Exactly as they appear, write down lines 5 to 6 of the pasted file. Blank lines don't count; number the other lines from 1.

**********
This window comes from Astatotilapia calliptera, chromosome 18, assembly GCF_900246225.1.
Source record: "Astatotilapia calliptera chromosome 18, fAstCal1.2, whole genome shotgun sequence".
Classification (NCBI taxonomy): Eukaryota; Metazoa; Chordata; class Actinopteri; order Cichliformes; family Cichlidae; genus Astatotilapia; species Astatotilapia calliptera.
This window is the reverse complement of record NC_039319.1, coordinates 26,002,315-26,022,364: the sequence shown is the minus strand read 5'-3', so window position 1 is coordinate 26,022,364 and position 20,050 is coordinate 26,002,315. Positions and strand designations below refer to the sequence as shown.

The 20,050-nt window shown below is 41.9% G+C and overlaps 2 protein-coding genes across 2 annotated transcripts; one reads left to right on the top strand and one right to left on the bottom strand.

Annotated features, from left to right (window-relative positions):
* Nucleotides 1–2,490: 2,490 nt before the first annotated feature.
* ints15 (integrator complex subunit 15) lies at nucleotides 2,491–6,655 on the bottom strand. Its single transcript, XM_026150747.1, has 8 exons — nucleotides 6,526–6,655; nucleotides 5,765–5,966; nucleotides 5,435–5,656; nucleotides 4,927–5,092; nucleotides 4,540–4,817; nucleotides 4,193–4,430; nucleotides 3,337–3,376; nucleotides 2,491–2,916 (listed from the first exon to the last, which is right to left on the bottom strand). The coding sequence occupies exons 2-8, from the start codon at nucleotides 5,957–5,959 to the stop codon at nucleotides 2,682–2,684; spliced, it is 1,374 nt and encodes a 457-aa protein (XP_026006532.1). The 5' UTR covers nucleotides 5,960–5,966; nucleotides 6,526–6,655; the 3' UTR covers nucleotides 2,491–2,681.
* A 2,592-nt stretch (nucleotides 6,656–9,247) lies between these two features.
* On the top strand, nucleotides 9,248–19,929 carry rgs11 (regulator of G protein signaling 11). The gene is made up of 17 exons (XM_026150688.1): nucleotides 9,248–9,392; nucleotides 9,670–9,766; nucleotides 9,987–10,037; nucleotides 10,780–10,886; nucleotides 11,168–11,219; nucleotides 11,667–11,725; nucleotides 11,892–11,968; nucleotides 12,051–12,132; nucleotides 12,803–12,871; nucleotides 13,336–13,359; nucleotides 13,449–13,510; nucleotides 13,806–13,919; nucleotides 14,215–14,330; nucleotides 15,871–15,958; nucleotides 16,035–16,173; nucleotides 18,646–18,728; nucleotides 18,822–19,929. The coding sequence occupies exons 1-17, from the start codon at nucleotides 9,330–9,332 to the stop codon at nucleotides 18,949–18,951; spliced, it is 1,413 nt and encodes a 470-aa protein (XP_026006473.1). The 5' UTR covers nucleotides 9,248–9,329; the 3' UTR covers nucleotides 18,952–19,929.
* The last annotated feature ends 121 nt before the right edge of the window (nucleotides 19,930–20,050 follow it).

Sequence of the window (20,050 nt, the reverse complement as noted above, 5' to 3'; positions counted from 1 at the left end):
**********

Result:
The 20,050-nt window shown below is 41.9% G+C and overlaps 2 protein-coding genes across 2 annotated transcripts; one reads left to right on the top strand and one right to left on the bottom strand.

Annotated features, from left to right (window-relative positions):